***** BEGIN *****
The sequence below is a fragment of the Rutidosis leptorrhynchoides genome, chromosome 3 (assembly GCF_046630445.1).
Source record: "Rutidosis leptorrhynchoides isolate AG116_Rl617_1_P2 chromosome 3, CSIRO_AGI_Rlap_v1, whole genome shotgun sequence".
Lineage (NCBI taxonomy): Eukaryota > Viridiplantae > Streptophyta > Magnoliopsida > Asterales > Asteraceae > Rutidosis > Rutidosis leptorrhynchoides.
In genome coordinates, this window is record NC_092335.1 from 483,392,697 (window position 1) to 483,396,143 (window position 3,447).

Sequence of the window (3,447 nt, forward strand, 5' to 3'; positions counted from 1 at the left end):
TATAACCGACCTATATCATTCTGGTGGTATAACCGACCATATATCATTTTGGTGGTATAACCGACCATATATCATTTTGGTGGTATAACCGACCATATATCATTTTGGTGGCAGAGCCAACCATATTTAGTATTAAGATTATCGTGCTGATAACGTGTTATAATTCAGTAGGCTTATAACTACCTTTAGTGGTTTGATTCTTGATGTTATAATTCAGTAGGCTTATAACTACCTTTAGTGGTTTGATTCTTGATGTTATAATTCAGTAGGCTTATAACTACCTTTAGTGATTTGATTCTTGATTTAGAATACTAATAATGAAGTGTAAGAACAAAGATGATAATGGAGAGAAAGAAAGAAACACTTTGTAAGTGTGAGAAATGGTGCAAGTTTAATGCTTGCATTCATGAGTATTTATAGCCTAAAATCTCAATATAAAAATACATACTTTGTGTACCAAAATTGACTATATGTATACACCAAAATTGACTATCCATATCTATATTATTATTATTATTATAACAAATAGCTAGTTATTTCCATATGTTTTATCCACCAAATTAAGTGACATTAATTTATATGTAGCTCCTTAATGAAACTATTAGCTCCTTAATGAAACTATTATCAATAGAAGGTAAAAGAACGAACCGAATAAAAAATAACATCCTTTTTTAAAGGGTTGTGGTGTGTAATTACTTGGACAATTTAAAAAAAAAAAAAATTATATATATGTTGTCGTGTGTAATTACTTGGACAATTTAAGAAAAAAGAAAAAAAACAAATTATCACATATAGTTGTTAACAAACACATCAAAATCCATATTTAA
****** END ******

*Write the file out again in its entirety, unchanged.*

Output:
The sequence below is a fragment of the Rutidosis leptorrhynchoides genome, chromosome 3 (assembly GCF_046630445.1).
Source record: "Rutidosis leptorrhynchoides isolate AG116_Rl617_1_P2 chromosome 3, CSIRO_AGI_Rlap_v1, whole genome shotgun sequence".
Lineage (NCBI taxonomy): Eukaryota > Viridiplantae > Streptophyta > Magnoliopsida > Asterales > Asteraceae > Rutidosis > Rutidosis leptorrhynchoides.
In genome coordinates, this window is record NC_092335.1 from 483,392,697 (window position 1) to 483,396,143 (window position 3,447).

Sequence of the window (3,447 nt, forward strand, 5' to 3'; positions counted from 1 at the left end):
TATAACCGACCTATATCATTCTGGTGGTATAACCGACCATATATCATTTTGGTGGTATAACCGACCATATATCATTTTGGTGGTATAACCGACCATATATCATTTTGGTGGCAGAGCCAACCATATTTAGTATTAAGATTATCGTGCTGATAACGTGTTATAATTCAGTAGGCTTATAACTACCTTTAGTGGTTTGATTCTTGATGTTATAATTCAGTAGGCTTATAACTACCTTTAGTGGTTTGATTCTTGATGTTATAATTCAGTAGGCTTATAACTACCTTTAGTGATTTGATTCTTGATTTAGAATACTAATAATGAAGTGTAAGAACAAAGATGATAATGGAGAGAAAGAAAGAAACACTTTGTAAGTGTGAGAAATGGTGCAAGTTTAATGCTTGCATTCATGAGTATTTATAGCCTAAAATCTCAATATAAAAATACATACTTTGTGTACCAAAATTGACTATATGTATACACCAAAATTGACTATCCATATCTATATTATTATTATTATTATAACAAATAGCTAGTTATTTCCATATGTTTTATCCACCAAATTAAGTGACATTAATTTATATGTAGCTCCTTAATGAAACTATTAGCTCCTTAATGAAACTATTATCAATAGAAGGTAAAAGAACGAACCGAATAAAAAATAACATCCTTTTTTAAAGGGTTGTGGTGTGTAATTACTTGGACAATTTAAAAAAAAAAAAAATTATATATATGTTGTCGTGTGTAATTACTTGGACAATTTAAGAAAAAAGAAAAAAAACAAATTATCACATATAGTTGTTAACAAACACATCAAAATCCATATTTAA